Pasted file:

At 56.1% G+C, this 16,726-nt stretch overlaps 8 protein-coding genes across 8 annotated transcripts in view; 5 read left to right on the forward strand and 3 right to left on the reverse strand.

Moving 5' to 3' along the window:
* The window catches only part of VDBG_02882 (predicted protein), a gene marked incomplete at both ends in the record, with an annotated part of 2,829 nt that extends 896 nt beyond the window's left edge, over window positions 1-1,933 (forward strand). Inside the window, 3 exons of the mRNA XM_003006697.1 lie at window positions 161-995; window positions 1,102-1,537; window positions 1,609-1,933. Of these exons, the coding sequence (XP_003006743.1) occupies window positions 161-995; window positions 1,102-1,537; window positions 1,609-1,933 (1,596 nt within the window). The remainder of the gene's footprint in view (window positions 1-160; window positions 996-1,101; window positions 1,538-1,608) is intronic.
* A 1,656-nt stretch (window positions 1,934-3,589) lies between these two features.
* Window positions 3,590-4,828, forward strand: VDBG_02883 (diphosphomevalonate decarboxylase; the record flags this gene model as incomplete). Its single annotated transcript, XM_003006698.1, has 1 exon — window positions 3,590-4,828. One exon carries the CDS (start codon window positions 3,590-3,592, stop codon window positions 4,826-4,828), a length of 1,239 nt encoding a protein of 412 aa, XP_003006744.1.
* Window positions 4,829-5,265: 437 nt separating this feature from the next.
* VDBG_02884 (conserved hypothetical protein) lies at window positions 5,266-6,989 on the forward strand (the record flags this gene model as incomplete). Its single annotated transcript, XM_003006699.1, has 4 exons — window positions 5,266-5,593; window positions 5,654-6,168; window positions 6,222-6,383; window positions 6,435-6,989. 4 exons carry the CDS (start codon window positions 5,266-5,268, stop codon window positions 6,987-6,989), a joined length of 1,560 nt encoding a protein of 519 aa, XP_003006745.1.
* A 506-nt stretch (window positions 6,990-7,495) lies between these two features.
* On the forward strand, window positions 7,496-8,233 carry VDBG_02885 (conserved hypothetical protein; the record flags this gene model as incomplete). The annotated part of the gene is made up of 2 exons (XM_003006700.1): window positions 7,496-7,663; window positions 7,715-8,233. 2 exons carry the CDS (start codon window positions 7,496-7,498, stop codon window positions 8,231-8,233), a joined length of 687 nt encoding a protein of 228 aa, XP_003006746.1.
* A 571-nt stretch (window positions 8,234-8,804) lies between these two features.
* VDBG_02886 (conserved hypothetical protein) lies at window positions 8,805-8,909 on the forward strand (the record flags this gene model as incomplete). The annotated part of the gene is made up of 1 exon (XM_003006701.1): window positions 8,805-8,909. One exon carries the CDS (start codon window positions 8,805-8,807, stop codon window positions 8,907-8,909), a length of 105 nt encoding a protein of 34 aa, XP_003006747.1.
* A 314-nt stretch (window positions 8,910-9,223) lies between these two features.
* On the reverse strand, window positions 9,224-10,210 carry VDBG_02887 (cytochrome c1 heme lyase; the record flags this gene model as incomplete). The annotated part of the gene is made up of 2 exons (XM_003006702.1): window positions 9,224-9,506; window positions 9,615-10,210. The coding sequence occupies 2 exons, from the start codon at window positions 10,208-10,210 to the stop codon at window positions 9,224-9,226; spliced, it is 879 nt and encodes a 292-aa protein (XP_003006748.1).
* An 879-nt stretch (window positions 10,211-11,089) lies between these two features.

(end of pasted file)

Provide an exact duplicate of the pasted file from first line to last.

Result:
At 56.1% G+C, this 16,726-nt stretch overlaps 8 protein-coding genes across 8 annotated transcripts in view; 5 read left to right on the forward strand and 3 right to left on the reverse strand.

Moving 5' to 3' along the window:
* The window catches only part of VDBG_02882 (predicted protein), a gene marked incomplete at both ends in the record, with an annotated part of 2,829 nt that extends 896 nt beyond the window's left edge, over window positions 1-1,933 (forward strand). Inside the window, 3 exons of the mRNA XM_003006697.1 lie at window positions 161-995; window positions 1,102-1,537; window positions 1,609-1,933. Of these exons, the coding sequence (XP_003006743.1) occupies window positions 161-995; window positions 1,102-1,537; window positions 1,609-1,933 (1,596 nt within the window). The remainder of the gene's footprint in view (window positions 1-160; window positions 996-1,101; window positions 1,538-1,608) is intronic.
* A 1,656-nt stretch (window positions 1,934-3,589) lies between these two features.
* Window positions 3,590-4,828, forward strand: VDBG_02883 (diphosphomevalonate decarboxylase; the record flags this gene model as incomplete). Its single annotated transcript, XM_003006698.1, has 1 exon — window positions 3,590-4,828. One exon carries the CDS (start codon window positions 3,590-3,592, stop codon window positions 4,826-4,828), a length of 1,239 nt encoding a protein of 412 aa, XP_003006744.1.
* Window positions 4,829-5,265: 437 nt separating this feature from the next.
* VDBG_02884 (conserved hypothetical protein) lies at window positions 5,266-6,989 on the forward strand (the record flags this gene model as incomplete). Its single annotated transcript, XM_003006699.1, has 4 exons — window positions 5,266-5,593; window positions 5,654-6,168; window positions 6,222-6,383; window positions 6,435-6,989. 4 exons carry the CDS (start codon window positions 5,266-5,268, stop codon window positions 6,987-6,989), a joined length of 1,560 nt encoding a protein of 519 aa, XP_003006745.1.
* A 506-nt stretch (window positions 6,990-7,495) lies between these two features.
* On the forward strand, window positions 7,496-8,233 carry VDBG_02885 (conserved hypothetical protein; the record flags this gene model as incomplete). The annotated part of the gene is made up of 2 exons (XM_003006700.1): window positions 7,496-7,663; window positions 7,715-8,233. 2 exons carry the CDS (start codon window positions 7,496-7,498, stop codon window positions 8,231-8,233), a joined length of 687 nt encoding a protein of 228 aa, XP_003006746.1.
* A 571-nt stretch (window positions 8,234-8,804) lies between these two features.
* VDBG_02886 (conserved hypothetical protein) lies at window positions 8,805-8,909 on the forward strand (the record flags this gene model as incomplete). The annotated part of the gene is made up of 1 exon (XM_003006701.1): window positions 8,805-8,909. One exon carries the CDS (start codon window positions 8,805-8,807, stop codon window positions 8,907-8,909), a length of 105 nt encoding a protein of 34 aa, XP_003006747.1.
* A 314-nt stretch (window positions 8,910-9,223) lies between these two features.
* On the reverse strand, window positions 9,224-10,210 carry VDBG_02887 (cytochrome c1 heme lyase; the record flags this gene model as incomplete). The annotated part of the gene is made up of 2 exons (XM_003006702.1): window positions 9,224-9,506; window positions 9,615-10,210. The coding sequence occupies 2 exons, from the start codon at window positions 10,208-10,210 to the stop codon at window positions 9,224-9,226; spliced, it is 879 nt and encodes a 292-aa protein (XP_003006748.1).
* An 879-nt stretch (window positions 10,211-11,089) lies between these two features.